EDITORIAL: Fleischer should retract comment

Normally adept at not becoming the news, White House press

secretary Ari Fleischer has found himself on oped pages all over the

country after making an unusually ill-advised comment about comedian

Bill Maher, the host of Politically Incorrect, and failing to clarify

his position.



On September 26, Fleischer was asked for President Bush's reaction to

Maher's statement that Americans, not terrorists, "have been the

cowards, lobbing cruise missiles from 2,000 miles away." Maher went on

to acknowledge the terrorist's "courage" for carrying out their suicide

mission. Fleischer responded that he had not spoken to the president

about the comments, but nevertheless scolded: "All Americans ... need to

watch what they say, and watch what they do. This is not a time for

remarks like that; there never is."



Journalists and free speech advocates, who are peculiarly sensitive to

any perceived restrictions of the freedom of speech right now, pounced

on this comment from Fleischer, suggesting that he was using patriotism

to force everyone to tow his line. One scathing article in Cleveland's

The Plain Dealer suggested, "the deranged hijackers who killed thousands

would be pleased to know they had also killed free speech." Equally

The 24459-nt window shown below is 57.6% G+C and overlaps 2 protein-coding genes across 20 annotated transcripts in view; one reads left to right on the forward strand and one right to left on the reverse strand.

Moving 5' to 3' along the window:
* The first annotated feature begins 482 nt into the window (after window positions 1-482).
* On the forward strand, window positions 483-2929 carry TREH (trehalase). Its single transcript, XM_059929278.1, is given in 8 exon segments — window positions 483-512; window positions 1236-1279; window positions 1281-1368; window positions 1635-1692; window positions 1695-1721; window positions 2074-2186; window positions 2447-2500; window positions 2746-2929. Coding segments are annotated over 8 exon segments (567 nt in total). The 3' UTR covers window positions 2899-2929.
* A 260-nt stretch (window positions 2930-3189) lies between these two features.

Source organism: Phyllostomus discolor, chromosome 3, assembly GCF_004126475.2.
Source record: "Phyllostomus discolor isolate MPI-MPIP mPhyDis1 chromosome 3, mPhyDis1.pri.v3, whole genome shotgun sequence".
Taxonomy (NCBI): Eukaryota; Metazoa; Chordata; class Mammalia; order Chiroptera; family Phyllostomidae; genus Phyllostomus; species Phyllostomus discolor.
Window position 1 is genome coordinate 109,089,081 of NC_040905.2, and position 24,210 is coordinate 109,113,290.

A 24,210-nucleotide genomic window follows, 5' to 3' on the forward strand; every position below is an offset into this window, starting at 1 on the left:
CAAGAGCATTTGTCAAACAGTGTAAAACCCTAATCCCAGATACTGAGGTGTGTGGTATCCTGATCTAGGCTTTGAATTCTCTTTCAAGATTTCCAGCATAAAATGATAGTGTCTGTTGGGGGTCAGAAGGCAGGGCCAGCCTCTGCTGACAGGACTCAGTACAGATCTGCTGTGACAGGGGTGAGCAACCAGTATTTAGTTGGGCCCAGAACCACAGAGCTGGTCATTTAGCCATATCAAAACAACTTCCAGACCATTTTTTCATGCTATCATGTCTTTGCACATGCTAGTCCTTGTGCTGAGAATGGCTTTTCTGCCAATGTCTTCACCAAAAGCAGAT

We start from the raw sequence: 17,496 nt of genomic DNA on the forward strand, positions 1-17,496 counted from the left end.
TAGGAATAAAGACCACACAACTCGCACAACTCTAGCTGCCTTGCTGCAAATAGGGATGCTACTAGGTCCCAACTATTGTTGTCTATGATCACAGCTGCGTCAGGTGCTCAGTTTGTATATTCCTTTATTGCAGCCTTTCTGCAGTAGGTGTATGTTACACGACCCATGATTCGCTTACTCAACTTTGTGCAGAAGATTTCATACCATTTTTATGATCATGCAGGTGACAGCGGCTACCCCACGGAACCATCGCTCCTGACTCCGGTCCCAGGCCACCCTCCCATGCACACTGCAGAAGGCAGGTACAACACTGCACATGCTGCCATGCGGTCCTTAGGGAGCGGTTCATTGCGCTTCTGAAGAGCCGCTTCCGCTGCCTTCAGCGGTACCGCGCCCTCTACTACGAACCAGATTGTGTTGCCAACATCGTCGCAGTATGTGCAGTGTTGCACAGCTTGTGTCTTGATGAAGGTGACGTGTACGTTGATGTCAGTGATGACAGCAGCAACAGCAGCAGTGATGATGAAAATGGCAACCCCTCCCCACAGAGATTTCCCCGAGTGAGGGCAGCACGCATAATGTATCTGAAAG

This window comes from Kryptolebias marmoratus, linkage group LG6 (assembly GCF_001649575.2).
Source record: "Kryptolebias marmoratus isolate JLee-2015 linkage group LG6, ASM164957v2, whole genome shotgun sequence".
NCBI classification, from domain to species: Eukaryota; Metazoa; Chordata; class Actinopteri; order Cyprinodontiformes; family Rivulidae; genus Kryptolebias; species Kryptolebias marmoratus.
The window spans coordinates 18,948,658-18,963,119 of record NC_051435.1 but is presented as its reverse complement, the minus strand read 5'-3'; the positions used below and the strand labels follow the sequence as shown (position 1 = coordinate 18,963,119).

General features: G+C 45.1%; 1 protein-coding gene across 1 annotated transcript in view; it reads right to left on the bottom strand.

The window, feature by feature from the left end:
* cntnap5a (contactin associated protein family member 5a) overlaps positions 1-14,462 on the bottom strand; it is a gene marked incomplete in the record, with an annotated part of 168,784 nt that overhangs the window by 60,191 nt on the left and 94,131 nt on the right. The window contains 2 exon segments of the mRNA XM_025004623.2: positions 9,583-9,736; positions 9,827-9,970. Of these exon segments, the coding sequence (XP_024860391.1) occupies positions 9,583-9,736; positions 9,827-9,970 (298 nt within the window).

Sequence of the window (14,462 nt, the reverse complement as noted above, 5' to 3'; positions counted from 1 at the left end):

cutting, Maureen Dowd of The New York Times commented, "Patriotism, it

seems, is the last refuge of spinners." Ouch!



Presumably Fleischer realized his error, since the White House

transcripts of his speech were released without the phrase "need to

watch what they say." This omission was initially explained by deputy

press secretary Anne Womack as a transcribing error, but a week later

the "error" has still not been corrected.



Of course, few would disagree with the sentiment behind Fleischer's

comments - that we all have to be especially sensitive to other's

feelings in the present climate. But it was ill-judged in that it seemed

to go further than simply reminding us to be sensitive. And it is not

Fleischer's place to make such comments given that his words carry the

weight of the president and are therefore tantamount to a federal

decree.



Arguably, however, Fleischer's biggest error in public relations terms

was not his initial statement. After all, even the president's press

secretary can misjudge a remark from time to time, especially when he's

under such extreme pressure. His biggest mistake was failing to clarify

the White House's position after the act. Omitting the phrase from the

transcript does not clarify the situation, it further confuses it.



Fleischer should have revoked his remarks, made it clear that he had

spoken out of turn, and explained the president's position. No

professional communicator enjoys having to take such steps, but

sometimes they are necessary. Certainly they are in this case.



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